A special note on 'The First Point of ARIES': The start of the Aries sector of the zodiac is, of course, the Sun's celestial longitude at the inception of the Spring Equinox. This longitude is also the reference point for the concept of Sidereal Hour Angle (or SHA) of the stars, a basic input for celestial navigation.

Anonymous said...

Crocket:

Would that make a parabola two bolas?

Doreen

Crockett1947 said...

Bill G, Mrs. Peel was the main reason to watch that campy show. Hubba, Hubba!

erieruth, loved the limerick!

Doreen, works for me.

Jerome said...

Bill G- Menudo, breakfast of champions. Tripe, hominy, onion, and chili powder. Indeed, most working class Mexican restaurants serve it on Sunday. It's the greatest cure on earth for a hangover. Best when made super hot. I mean tear up, nose running, sweat out your eyeballs hot. Tripas, warm corn tortillas, cold beer. Cures a "crudo" but good!

Lucina said...

eriruth:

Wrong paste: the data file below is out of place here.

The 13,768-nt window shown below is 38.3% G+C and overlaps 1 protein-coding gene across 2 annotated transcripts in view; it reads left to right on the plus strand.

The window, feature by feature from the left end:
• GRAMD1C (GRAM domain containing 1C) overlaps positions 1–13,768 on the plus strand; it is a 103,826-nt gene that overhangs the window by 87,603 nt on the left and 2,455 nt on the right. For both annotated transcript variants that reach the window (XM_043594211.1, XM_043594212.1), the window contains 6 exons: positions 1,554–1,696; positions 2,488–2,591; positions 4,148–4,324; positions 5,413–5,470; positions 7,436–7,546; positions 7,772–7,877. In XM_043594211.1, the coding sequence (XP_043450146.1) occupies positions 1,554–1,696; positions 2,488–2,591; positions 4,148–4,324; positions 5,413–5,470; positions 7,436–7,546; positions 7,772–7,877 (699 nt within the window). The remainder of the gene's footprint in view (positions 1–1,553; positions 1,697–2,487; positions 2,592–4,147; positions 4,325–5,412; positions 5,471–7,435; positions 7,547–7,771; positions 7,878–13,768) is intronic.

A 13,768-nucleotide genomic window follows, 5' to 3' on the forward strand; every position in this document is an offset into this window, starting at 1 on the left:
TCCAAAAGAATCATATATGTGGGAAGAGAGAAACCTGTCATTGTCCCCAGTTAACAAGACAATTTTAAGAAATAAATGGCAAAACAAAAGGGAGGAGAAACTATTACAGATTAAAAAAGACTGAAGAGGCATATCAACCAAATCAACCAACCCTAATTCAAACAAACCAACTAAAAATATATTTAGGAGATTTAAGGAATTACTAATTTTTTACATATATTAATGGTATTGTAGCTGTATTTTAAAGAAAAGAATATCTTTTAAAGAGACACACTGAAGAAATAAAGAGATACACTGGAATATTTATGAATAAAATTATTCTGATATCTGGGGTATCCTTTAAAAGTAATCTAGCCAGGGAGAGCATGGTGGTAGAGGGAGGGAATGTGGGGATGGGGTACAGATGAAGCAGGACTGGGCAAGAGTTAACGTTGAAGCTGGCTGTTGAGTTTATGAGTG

I had to comment on your limerick; it's great!

Donna:
Thank you for visiting us. It's always wonderful to have some insight from the constructor. I do love your puzzles.

Thinking about the theme, Hat Puns reminded me of Hat Pins, and aren't pinpricks what sharp puns do?

Windhover:
How did you see Dodo's question while you were mowing hay? Do you have your blackberry with you?

BTW, I also appreciated knowing that information.

Santa:
I forgot to mention your photo! Very handsome.

Anonymous said...

Good afternoon everyone. (Although it isn't a very good one here in SW FL.)

Dennis, I sincerely apologize for writing, "Enough!" I did not mean to roil the waters.

Jazz, your definition of trollery is right on. And that's why I have frequently said to not feed the trolls.

Dennis, I suggest, if C.C. likes the idea, that when an anon attacks one of our named regulars you delete the comment. That way we won't be sucked into a spat. It does tend to go on and on when one occurs.

And yes, it's fun to be here, which is why most of us are. C.C. has created a wondrous blog.

Cheers

Lucina said...

Jerome:
You took the words right out of my mouth! WEll described. Menudo is also traditionally served on New Year's Day.

Anonymous said...

Hello again.
I just want to say to Jeannie how sorry I am to hear about Jen and about your friend's back problem. Good thoughts coming your way.

Now I'll go read today's comments.

Cheers

HeartRx said...

Dodo,
I confess - I did push the publish button more than once. But the page returned to my "editing" screen after the first time, so I thought I had used the wrong key. Mea Culpa, I will never do that again ;-P

@Chickie & Dennis,